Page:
Thanksgiving kicks off fight for U.S. holiday sales

Thu Nov 24, 2011 12:01am EST

Nov 24 (Reuters) - The holiday shopping season starts in earnest on Thursday, with retailers anxious to see if U.S. consumers are willing to spend despite an endless stream of scary headlines about the fragile economy and their own precarious finances.

However, in the eyes of retailers, the shopping period has been churning along for some time as retailers like Wal-Mart Stores Inc and Toys R Usstarted early by offering layaway programs, and others offering major deals to lure shoppers.

These incentives have increased the stakes for retailers, and when Americans are done with their turkey dinners on Thursday, many will be getting a jump-start on 'Black Friday', the biggest shopping day of the year, and one that sets the tone for the entire season.

"If Thursday and Friday are not very good, chances are it will not pick up going up to Christmas," said Keith Jelinek, a director at consulting firm AlixPartners's retail practice.

WalMart, Gap Inc's Old Navy and Sears Holdings' K-Mart are again open on Thanksgiving Day to get a headstart, while Toys R Us opens Thursday evening.

But to narrow the gap in store hours, discounter Target Corp , electronics chain Best Buy and department store chains Macy's Inc and Kohl's Corp will open doors at midnight on Thursday.

Retailers themselves concede the pressure is on.

"At the end of the day, we are trying to respond to what our customers want to do, and they are telling us that's when they want to shop," Mike Vitelli, president, Americas and enterprise executive vice president, Best Buy, told Reuters.

Others, like J.C. Penney Co Inc are taking their chances and opting to open early Friday morning as they did last year.

The National Retail Federation expects sales in November and December to be up 2.8 percent over last year. So retailers see little margin for error in their fight for sales.

The battle will also be waged online, where comScore expects sales to be up 15 percent this year.

Wal-Mart starts its Black Friday 'doorbuster' deals on Thursday at 10 p.m. at its stores. Amazon.com Inc , not to be outdone, will offer its deals online at 9 p.m. But Wal-Mart is also offering 30 percent more deals on Thanksgiving.

The knock-down-drag-out fight comes as the rebound in sales cooled in October, when many top chains like Macy's and Saks reported disappointing sales and shoppers were hit with a steady stream of bad news about the economy.

It will be a tougher fight for chains that have struggled of late, like Gap, Penney and electronics giant Best Buy.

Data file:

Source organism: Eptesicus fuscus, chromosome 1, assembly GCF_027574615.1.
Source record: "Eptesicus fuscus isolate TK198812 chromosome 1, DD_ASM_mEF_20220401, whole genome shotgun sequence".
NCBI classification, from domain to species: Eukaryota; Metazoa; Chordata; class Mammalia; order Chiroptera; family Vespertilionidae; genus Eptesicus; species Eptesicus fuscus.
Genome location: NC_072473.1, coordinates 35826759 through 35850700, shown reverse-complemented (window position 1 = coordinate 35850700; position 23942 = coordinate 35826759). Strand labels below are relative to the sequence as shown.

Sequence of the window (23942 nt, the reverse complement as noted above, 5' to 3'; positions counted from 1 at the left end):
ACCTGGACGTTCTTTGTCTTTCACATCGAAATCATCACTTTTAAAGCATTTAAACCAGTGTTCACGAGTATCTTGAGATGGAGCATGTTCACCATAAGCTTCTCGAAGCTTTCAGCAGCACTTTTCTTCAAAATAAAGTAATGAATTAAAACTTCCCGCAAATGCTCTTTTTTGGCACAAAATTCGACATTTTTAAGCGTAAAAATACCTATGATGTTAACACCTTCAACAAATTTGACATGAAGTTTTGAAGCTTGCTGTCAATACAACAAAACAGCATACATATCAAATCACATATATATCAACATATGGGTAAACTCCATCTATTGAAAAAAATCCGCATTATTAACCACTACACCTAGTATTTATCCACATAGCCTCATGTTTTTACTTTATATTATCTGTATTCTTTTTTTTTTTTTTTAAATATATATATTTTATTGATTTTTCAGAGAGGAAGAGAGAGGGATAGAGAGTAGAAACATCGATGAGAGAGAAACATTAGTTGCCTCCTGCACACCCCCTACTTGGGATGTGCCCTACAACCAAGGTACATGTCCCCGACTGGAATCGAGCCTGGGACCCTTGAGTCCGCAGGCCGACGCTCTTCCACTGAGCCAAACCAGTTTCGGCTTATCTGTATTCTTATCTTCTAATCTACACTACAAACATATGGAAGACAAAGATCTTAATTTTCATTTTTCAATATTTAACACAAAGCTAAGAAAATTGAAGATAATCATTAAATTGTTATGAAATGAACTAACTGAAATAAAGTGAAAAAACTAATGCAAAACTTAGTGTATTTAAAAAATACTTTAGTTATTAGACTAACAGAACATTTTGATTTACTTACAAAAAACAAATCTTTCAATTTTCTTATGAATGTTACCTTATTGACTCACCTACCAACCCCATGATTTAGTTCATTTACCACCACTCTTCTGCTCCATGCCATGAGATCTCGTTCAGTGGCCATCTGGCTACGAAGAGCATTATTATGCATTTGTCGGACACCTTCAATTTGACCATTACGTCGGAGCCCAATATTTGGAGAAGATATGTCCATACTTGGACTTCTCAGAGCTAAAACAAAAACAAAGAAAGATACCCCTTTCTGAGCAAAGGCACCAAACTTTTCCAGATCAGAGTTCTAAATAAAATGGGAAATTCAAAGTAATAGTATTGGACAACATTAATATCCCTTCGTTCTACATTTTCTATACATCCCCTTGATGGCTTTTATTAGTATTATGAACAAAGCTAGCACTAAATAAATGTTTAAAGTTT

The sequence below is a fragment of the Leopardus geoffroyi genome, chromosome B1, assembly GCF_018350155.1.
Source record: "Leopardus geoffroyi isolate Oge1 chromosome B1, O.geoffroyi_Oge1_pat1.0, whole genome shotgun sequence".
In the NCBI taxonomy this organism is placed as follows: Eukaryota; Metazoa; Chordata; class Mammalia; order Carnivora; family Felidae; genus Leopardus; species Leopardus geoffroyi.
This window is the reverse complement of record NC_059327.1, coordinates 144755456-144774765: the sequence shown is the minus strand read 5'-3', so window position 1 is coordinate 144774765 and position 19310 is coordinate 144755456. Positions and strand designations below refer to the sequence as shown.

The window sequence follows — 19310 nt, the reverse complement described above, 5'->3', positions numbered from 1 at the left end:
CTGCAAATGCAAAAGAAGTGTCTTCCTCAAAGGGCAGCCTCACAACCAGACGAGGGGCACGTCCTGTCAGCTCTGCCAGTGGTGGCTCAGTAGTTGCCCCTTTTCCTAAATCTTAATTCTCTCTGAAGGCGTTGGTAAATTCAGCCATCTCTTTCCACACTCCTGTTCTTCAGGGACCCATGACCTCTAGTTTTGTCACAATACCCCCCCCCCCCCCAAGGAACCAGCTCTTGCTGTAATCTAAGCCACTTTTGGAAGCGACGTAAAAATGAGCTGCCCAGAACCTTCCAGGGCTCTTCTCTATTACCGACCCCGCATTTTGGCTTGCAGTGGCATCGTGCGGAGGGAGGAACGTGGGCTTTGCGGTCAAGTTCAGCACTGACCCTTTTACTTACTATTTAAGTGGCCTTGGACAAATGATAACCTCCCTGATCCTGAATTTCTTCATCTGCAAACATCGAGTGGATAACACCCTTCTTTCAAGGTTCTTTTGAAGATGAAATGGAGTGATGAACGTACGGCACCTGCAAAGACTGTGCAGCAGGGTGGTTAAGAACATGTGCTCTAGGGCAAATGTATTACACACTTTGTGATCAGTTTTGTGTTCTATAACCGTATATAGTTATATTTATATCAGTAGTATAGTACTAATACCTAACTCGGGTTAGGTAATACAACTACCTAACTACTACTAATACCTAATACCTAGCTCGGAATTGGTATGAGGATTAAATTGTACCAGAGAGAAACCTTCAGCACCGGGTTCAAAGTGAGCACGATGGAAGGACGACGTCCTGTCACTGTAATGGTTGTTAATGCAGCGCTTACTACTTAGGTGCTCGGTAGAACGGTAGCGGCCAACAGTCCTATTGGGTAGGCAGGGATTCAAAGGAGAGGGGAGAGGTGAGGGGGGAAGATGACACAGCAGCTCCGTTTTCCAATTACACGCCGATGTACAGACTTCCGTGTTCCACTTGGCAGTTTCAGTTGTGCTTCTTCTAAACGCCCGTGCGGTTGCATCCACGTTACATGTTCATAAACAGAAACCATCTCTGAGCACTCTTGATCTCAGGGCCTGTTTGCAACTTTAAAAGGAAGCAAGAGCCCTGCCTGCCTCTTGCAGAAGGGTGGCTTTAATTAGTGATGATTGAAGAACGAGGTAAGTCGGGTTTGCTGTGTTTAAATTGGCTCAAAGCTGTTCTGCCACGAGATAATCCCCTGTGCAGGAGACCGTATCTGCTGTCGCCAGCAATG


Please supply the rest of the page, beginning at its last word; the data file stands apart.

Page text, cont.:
PriceGrabber.com, a price comparison website, found that searches for electronics in recent days were flat with last year, helped only by a surge in interest in new tablets like Amazon's Kindle Fire and Barnes & Noble Inc's Nook.

The NRF expects 152 million people to hit stores this weekend, up 10.1 percent from last year.

But that will be fueled by bargain hunting, with the real test coming after the weekend, as retailers see if shoppers are only willing to hit stores when there are juicer deals on the table. Last year, after a strong Black Friday weekend, shoppers sat on their hands until closer to Christmas - waiting for stores to hand out bigger bargains.

"I think as time goes on, you're going to see a leveling and a softness in the numbers," said Al Ferrara, director of BDO USA's national retail practice.

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Comments (2)
booday wrote:
Occupy the sidewalk of you favorite shopping store with tent and your creative signs. Its time to get that consumer satisfaction and buying power, as well as “consumer”, are myths. Don’t buy anything on black friday. Joint the OCCUPY or just show your family your love by not buying them any product gifts.

Nov 24, 2011 12:59am EST  --  Report as abuse
Susan12345 wrote:
I’m so sick of these greedy stores being opened on holidays. All stores should be closed on all holidays so employees can spend time with their families. The only reason to open other than corporate greed is to cater to the stupid customers. Customers and stores don’t care that they are disrupting family time among the employees and their families.

Customers, stores are open for you all other times of the year. Shop then, not on holidays. Just because you have nothing else to do, don’t feel you have the right to drag employees away from their families to fill your selfish need to shop. I hope all these stores fail.

If my boss forced me to work on a holiday I would say no. I don’t care how much overtime you were paying. It’s the principle. Family comes first, not corporate greed! Are the big shot CEO’s going to give up their holiday? No! Customers and stores better get their act together and stay with their loved ones while they still have them!

Nov 24, 2011 5:22pm EST  --  Report as abuse
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